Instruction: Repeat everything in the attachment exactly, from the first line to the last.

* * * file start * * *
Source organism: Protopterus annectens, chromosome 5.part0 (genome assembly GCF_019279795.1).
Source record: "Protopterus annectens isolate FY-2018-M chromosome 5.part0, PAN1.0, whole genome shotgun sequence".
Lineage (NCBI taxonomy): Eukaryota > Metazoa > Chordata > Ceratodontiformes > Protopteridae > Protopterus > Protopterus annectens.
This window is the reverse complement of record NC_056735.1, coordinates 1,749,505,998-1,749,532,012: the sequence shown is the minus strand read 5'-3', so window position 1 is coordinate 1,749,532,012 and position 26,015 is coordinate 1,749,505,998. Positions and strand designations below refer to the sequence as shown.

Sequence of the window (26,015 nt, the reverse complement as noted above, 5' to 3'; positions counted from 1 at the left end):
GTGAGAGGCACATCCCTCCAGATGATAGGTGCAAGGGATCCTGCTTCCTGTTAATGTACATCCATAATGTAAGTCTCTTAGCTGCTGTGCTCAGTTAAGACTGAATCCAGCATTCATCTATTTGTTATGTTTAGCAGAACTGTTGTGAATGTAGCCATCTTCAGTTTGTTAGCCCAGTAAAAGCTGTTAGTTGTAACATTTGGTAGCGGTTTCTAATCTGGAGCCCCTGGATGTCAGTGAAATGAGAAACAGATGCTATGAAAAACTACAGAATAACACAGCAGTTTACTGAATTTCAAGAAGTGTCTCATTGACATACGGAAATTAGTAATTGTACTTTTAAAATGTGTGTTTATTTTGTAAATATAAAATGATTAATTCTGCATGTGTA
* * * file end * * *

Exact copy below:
Source organism: Protopterus annectens, chromosome 5.part0 (genome assembly GCF_019279795.1).
Source record: "Protopterus annectens isolate FY-2018-M chromosome 5.part0, PAN1.0, whole genome shotgun sequence".
Lineage (NCBI taxonomy): Eukaryota > Metazoa > Chordata > Ceratodontiformes > Protopteridae > Protopterus > Protopterus annectens.
This window is the reverse complement of record NC_056735.1, coordinates 1,749,505,998-1,749,532,012: the sequence shown is the minus strand read 5'-3', so window position 1 is coordinate 1,749,532,012 and position 26,015 is coordinate 1,749,505,998. Positions and strand designations below refer to the sequence as shown.

Sequence of the window (26,015 nt, the reverse complement as noted above, 5' to 3'; positions counted from 1 at the left end):
GTGAGAGGCACATCCCTCCAGATGATAGGTGCAAGGGATCCTGCTTCCTGTTAATGTACATCCATAATGTAAGTCTCTTAGCTGCTGTGCTCAGTTAAGACTGAATCCAGCATTCATCTATTTGTTATGTTTAGCAGAACTGTTGTGAATGTAGCCATCTTCAGTTTGTTAGCCCAGTAAAAGCTGTTAGTTGTAACATTTGGTAGCGGTTTCTAATCTGGAGCCCCTGGATGTCAGTGAAATGAGAAACAGATGCTATGAAAAACTACAGAATAACACAGCAGTTTACTGAATTTCAAGAAGTGTCTCATTGACATACGGAAATTAGTAATTGTACTTTTAAAATGTGTGTTTATTTTGTAAATATAAAATGATTAATTCTGCATGTGTA